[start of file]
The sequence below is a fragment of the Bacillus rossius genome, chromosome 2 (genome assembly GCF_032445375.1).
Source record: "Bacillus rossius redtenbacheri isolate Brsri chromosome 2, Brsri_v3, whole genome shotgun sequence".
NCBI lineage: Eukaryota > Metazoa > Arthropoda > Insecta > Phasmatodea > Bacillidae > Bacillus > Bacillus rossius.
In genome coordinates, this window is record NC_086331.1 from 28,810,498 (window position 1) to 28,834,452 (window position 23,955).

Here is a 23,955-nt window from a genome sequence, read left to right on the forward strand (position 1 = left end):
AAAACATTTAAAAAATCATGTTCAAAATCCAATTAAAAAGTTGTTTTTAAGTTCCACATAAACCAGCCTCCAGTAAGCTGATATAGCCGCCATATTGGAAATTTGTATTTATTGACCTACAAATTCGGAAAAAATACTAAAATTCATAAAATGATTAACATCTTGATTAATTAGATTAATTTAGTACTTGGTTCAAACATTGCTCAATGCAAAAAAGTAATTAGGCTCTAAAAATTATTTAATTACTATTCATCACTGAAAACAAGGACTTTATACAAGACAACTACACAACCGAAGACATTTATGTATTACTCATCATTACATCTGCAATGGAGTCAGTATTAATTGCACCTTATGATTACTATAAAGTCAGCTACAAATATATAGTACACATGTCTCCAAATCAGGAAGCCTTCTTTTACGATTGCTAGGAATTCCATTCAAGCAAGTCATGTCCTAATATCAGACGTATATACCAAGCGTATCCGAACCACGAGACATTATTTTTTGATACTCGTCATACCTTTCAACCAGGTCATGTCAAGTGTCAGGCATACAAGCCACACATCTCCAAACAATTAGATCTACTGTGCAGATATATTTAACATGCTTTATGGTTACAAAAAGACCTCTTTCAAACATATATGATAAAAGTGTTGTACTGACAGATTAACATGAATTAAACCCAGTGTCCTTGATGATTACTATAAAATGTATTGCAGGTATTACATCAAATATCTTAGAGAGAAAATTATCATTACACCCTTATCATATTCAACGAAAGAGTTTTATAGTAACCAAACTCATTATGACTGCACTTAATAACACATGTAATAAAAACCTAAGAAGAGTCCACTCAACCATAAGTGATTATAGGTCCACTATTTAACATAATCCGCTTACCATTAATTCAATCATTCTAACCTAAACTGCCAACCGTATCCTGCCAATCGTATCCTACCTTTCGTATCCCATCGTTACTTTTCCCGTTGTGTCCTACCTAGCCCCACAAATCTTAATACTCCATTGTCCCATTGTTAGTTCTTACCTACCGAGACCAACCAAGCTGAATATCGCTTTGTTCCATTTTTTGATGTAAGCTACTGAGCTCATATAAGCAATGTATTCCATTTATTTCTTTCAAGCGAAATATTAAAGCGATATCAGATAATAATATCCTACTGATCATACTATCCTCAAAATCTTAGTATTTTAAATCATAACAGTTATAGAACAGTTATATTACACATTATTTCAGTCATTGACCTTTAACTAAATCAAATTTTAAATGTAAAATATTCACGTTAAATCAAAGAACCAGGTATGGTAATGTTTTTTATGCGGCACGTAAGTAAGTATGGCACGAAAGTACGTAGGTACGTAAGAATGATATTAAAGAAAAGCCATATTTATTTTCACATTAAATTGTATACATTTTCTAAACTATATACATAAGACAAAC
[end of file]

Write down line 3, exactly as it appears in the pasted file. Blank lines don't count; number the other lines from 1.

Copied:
NCBI lineage: Eukaryota > Metazoa > Arthropoda > Insecta > Phasmatodea > Bacillidae > Bacillus > Bacillus rossius.